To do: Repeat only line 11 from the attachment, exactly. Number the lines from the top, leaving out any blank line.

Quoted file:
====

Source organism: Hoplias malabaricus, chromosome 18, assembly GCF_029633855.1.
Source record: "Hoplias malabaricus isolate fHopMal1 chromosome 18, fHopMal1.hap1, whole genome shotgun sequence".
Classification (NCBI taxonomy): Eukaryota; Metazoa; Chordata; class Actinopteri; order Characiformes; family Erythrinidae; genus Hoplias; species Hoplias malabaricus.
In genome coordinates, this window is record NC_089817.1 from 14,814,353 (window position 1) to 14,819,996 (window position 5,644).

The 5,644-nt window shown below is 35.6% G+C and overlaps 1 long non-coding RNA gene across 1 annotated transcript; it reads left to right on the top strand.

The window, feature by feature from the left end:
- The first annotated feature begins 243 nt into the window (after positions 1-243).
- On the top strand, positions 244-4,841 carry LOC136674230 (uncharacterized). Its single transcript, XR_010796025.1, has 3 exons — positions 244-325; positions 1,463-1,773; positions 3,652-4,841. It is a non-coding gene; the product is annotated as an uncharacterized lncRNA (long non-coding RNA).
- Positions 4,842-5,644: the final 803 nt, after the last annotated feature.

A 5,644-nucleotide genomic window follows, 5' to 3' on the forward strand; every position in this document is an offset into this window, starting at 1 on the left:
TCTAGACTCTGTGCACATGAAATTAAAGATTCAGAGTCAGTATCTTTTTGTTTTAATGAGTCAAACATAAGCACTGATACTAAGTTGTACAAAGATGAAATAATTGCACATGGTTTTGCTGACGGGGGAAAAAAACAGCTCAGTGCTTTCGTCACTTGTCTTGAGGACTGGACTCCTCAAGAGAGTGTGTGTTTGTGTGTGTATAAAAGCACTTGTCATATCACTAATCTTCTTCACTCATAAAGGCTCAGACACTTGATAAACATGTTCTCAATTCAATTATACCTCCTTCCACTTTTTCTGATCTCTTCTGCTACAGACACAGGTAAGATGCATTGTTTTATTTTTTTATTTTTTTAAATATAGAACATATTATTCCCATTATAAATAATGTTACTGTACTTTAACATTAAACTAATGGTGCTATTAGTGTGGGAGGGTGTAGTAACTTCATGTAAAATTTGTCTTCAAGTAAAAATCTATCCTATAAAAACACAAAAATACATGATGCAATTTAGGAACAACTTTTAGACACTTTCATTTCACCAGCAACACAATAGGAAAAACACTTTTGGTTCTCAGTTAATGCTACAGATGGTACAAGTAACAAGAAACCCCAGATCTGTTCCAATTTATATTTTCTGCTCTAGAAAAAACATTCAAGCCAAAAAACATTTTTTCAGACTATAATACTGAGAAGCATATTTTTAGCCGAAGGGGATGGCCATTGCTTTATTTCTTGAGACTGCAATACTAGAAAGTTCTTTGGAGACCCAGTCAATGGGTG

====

TCTAGACTCTGTGCACATGAAATTAAAGATTCAGAGTCAGTATCTTTTTGTTTTAATGAGTCAAACATAAGCACTGATACTAAGTTGTACAAAGATGAAATAATTGCACATGGTTTTGCTGACGGGGGAAAAAAACAGCTCAGTGCTTTCGTCACTTGTCTTGAGGACTGGACTCCTCAAGAGAGTGTGTGTTTGTGTGTGTATAAAAGCACTTGTCATATCACTAATCTTCTTCACTCATAAAGGCTCAGACACTTGATAAACATGTTCTCAATTCAATTATACCTCCTTCCACTTTTTCTGATCTCTTCTGCTACAGACACAGGTAAGATGCATTGTTTTATTTTTTTATTTTTTTAAATATAGAACATATTATTCCCATTATAAATAATGTTACTGTACTTTAACATTAAACTAATGGTGCTATTAGTGTGGGAGGGTGTAGTAACTTCATGTAAAATTTGTCTTCAAGTAAAAATCTATCCTATAAAAACACAAAAATACATGATGCAATTTAGGAACAACTTTTAGACACTTTCATTTCACCAGCAACACAATAGGAAAAACACTTTTGGTTCTCAGTTAATGCTACAGATGGTACAAGTAACAAGAAACCCCAGATCTGTTCCAATTTATATTTTCTGCTCTAGAAAAAACATTCAAGCCAAAAAACATTTTTTCAGACTATAATACTGAGAAGCATATTTTTAGCCGAAGGGGATGGCCATTGCTTTATTTCTTGAGACTGCAATACTAGAAAGTTCTTTGGAGACCCAGTCAATGGGTG